Gweru council engineer resigns

GWERU council engineer Robson Manatsa has resigned barely two days after another top official was suspended on graft charges, with sources indicating that more senior employees were likely to quit to avoid being sacked following a damning audit report implicating most of them.

BY BRENNA MATENDERE

Early this week, estates and evaluations manager Gibson Chingwadza was suspended by acting town clerk Vakai Douglas Chikwekwe on allegations of presiding over shady activities that prejudiced the broke local authority of US$300 000 revenue.

Manatsa, who did not give reasons for his resignation, walked out at a time when an internal audit, led by ward 11 councillor Albert Chirau, in its report linked him to corrupt activities at the local authority.

These included allegations that he violated procurement regulations in purchasing a JCB backhoe loader that turned out to be second-hand, yet council paid for a brand new one. The engineer was accused by the internal audit team of “serious negligence leading to the death of eight people in Gweru due to typhoid last year”.

Investigations showed water pumped by council from a reservoir in Mkoba was not treated.

The town engineer was also accused of influencing the employment of line department workers with no requisite qualification as well as engaging graduate engineers to supervise senior staff in the department among other allegations.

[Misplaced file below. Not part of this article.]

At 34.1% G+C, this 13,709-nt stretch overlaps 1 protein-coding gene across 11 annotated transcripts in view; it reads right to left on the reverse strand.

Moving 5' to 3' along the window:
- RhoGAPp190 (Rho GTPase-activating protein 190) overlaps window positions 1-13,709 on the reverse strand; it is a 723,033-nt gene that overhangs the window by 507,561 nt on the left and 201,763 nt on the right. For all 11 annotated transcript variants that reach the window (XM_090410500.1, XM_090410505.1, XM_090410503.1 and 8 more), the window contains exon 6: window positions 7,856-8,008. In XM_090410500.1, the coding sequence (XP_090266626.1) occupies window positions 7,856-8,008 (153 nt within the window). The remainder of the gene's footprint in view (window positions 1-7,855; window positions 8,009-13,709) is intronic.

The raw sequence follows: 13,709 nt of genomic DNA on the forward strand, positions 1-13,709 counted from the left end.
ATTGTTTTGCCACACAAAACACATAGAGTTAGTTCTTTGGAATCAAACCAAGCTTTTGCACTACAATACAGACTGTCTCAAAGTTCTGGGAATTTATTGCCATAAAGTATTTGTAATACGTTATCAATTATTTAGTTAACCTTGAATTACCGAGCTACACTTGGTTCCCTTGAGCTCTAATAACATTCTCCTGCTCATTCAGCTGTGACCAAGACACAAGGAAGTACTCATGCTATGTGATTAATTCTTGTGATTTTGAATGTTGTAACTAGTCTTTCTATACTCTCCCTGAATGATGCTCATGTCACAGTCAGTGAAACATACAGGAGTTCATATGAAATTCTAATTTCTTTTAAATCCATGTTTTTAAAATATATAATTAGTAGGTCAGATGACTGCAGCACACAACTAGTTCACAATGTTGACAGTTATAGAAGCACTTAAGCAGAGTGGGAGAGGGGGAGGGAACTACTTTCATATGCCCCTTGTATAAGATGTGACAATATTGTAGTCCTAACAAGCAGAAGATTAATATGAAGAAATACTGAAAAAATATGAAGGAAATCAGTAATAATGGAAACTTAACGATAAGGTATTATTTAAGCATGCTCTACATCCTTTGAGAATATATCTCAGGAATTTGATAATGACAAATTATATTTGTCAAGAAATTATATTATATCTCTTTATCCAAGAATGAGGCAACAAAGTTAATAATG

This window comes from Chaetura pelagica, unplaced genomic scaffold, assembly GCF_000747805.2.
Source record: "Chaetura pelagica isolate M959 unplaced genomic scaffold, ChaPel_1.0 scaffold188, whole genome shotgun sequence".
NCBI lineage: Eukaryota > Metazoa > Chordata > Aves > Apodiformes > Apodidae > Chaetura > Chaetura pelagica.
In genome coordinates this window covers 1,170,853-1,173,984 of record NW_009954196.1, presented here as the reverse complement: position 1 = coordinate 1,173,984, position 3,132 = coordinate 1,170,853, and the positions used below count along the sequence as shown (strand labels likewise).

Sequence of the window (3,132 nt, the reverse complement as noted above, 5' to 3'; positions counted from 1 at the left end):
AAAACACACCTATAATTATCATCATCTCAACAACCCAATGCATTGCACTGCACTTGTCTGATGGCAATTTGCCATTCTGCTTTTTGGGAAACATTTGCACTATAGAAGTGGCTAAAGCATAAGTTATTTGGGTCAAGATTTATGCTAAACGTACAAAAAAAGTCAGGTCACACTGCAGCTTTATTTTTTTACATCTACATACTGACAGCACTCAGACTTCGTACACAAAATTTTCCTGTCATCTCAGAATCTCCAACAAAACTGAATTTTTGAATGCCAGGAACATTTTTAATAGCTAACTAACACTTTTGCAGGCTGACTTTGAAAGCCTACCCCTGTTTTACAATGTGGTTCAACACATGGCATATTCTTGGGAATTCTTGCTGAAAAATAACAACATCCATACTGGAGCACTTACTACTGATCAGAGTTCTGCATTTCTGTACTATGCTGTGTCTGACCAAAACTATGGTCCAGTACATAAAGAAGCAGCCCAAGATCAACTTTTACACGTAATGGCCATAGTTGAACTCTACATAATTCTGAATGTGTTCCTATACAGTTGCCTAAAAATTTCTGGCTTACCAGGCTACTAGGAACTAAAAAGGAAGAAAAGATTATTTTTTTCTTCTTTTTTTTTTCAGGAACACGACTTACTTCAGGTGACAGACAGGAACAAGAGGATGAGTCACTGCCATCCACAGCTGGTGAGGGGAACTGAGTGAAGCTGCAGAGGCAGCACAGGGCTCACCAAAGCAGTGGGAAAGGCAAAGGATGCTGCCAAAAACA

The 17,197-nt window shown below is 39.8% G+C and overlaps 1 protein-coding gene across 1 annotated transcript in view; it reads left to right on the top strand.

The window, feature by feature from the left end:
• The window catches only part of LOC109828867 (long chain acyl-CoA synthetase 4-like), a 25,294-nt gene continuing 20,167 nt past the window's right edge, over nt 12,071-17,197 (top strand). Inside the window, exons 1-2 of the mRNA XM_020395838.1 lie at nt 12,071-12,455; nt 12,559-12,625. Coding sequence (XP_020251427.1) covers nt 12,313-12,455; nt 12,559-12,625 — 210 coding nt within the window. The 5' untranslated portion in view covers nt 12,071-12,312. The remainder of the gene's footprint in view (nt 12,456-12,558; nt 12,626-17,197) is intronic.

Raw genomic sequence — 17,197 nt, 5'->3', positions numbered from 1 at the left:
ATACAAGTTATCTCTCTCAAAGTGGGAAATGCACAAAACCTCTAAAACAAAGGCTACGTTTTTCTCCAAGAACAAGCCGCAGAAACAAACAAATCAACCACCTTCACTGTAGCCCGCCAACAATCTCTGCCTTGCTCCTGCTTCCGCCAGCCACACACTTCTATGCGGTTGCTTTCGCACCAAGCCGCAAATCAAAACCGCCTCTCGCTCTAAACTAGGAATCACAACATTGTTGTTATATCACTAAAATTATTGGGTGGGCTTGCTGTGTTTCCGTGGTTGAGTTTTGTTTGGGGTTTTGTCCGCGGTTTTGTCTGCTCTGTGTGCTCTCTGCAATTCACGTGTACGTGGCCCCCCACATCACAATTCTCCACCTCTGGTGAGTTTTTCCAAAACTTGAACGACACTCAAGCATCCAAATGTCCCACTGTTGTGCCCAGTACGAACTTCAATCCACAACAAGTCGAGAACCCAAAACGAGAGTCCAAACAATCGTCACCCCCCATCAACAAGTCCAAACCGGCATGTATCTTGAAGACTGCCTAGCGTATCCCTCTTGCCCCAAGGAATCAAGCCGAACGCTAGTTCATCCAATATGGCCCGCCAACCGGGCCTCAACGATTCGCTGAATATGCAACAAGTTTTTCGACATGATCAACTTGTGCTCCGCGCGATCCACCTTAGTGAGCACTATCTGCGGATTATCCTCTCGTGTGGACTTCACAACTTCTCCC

Mayor Josiah Makombe confirmed that Manatsa had tendered his resignation.

“I can confirm that the town engineer has resigned. He did not give detailed reasons for his resignation, but I just hope that maybe he got a better paying job elsewhere. I really cannot speculate on why he left the city council even though it is true that he had been fingered on corruption issues by an internal audit we carried out,” he said.

Substantive town clerk Elizabeth Gwatipedza is also still on suspension over a slew of corruption charges, some of which touched on her failure to effectively supervise the engineering department that was then led by Manatsa.

When contacted for comment, Manatsa said: “I am in a meeting, please call later,” before hanging up. He did not respond to written questions sent to his mobile phone. Further efforts to contact him did not yield results as his phone was on voicemail.

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